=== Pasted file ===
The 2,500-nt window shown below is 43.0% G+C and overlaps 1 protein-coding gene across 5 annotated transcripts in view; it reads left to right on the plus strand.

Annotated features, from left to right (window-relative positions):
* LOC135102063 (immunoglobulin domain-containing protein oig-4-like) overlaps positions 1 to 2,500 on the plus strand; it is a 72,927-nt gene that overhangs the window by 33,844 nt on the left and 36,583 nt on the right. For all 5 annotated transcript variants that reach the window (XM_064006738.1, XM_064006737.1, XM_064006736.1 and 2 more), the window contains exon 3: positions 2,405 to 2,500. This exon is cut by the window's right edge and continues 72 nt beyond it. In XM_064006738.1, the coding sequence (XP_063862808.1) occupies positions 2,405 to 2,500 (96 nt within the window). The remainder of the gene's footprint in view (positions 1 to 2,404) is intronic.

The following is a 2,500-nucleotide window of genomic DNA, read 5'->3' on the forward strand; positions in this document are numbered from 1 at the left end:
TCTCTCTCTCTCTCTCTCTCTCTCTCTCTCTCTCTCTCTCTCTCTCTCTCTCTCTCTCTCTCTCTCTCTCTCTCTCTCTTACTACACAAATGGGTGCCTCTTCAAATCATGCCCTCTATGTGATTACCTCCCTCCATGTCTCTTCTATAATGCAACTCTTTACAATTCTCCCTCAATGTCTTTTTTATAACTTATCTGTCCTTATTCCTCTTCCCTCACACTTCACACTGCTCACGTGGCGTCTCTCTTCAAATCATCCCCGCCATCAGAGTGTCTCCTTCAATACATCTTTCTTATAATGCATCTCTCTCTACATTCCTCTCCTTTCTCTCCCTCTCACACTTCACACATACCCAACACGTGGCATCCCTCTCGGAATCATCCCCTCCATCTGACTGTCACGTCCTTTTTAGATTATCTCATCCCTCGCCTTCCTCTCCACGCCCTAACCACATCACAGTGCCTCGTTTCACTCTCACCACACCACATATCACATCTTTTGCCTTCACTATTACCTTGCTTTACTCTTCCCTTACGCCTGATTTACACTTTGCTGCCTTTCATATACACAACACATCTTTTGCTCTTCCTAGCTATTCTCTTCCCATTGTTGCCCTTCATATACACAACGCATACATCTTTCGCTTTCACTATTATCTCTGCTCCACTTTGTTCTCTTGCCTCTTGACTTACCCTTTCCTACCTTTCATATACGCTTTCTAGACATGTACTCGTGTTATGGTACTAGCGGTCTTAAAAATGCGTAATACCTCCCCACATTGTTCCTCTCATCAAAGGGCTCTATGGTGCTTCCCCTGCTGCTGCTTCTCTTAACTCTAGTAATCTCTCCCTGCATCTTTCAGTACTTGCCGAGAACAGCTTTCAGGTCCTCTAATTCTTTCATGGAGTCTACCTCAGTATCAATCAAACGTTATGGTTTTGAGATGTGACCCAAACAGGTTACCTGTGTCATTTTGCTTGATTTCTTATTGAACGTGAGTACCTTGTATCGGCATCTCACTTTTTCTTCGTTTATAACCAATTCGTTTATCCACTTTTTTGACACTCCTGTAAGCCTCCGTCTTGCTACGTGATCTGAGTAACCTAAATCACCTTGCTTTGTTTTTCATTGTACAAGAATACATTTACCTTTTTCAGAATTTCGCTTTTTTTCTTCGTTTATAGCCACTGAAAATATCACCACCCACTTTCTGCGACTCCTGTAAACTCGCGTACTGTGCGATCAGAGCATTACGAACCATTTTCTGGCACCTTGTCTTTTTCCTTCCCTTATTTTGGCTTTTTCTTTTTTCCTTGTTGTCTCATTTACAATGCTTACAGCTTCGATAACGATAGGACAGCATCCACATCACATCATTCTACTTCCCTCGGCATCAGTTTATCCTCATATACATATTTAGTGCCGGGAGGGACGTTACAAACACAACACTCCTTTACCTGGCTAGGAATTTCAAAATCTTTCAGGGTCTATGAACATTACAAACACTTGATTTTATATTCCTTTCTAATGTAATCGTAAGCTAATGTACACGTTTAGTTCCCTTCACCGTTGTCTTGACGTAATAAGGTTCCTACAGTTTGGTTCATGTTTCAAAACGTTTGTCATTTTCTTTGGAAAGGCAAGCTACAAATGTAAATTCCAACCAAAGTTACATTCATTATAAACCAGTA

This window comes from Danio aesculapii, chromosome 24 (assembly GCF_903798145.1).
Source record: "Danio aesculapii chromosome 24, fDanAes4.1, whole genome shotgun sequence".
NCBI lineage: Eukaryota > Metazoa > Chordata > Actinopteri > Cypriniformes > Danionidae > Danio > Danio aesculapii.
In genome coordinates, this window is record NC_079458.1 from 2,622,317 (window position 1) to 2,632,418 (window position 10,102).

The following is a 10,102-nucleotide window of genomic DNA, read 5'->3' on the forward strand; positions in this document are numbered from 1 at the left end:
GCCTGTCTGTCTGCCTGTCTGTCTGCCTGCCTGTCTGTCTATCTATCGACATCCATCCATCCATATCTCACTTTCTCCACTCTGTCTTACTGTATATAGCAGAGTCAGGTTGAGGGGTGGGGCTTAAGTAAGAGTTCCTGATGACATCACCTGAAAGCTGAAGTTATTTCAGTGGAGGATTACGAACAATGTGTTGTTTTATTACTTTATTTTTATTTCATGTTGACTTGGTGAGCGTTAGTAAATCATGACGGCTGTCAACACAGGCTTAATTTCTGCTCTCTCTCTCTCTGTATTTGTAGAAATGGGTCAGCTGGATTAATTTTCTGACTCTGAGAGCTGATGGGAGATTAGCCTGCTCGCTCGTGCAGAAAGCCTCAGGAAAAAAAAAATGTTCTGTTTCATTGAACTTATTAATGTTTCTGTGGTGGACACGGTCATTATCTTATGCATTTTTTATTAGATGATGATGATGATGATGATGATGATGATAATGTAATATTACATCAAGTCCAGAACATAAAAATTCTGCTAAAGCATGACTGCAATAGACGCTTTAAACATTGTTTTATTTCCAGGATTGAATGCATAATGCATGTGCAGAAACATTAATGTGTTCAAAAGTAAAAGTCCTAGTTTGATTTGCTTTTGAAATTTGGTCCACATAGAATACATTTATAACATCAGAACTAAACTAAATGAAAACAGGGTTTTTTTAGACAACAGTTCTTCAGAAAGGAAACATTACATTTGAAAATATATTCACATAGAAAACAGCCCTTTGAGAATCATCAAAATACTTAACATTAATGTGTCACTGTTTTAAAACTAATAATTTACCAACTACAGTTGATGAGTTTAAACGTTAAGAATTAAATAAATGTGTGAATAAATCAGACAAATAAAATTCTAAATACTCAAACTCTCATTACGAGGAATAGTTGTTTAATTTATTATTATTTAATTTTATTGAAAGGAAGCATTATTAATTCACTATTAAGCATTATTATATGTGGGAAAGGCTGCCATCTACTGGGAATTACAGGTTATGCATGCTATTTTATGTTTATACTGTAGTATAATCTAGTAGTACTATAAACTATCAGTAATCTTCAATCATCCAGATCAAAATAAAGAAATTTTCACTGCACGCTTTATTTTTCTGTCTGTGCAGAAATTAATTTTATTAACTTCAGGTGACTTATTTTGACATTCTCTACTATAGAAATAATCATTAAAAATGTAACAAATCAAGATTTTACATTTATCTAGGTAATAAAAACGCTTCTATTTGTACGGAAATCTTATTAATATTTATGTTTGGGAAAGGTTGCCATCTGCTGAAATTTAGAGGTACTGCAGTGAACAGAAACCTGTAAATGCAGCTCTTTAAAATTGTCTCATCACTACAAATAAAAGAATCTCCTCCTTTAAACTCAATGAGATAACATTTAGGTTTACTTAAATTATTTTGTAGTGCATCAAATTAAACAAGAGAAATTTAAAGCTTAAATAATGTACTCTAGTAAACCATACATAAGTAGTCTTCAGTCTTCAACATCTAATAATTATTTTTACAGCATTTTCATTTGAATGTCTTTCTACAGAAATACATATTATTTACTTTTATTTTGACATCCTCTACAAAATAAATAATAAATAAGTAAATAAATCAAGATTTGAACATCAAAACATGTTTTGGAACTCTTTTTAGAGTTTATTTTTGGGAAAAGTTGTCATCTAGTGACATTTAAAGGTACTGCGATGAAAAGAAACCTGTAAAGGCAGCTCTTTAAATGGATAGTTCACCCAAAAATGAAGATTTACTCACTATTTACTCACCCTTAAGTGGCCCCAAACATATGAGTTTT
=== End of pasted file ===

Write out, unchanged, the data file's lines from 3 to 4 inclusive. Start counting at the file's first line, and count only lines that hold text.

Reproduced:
* LOC135102063 (immunoglobulin domain-containing protein oig-4-like) overlaps positions 1 to 2,500 on the plus strand; it is a 72,927-nt gene that overhangs the window by 33,844 nt on the left and 36,583 nt on the right. For all 5 annotated transcript variants that reach the window (XM_064006738.1, XM_064006737.1, XM_064006736.1 and 2 more), the window contains exon 3: positions 2,405 to 2,500. This exon is cut by the window's right edge and continues 72 nt beyond it. In XM_064006738.1, the coding sequence (XP_063862808.1) occupies positions 2,405 to 2,500 (96 nt within the window). The remainder of the gene's footprint in view (positions 1 to 2,404) is intronic.

The following is a 2,500-nucleotide window of genomic DNA, read 5'->3' on the forward strand; positions in this document are numbered from 1 at the left end: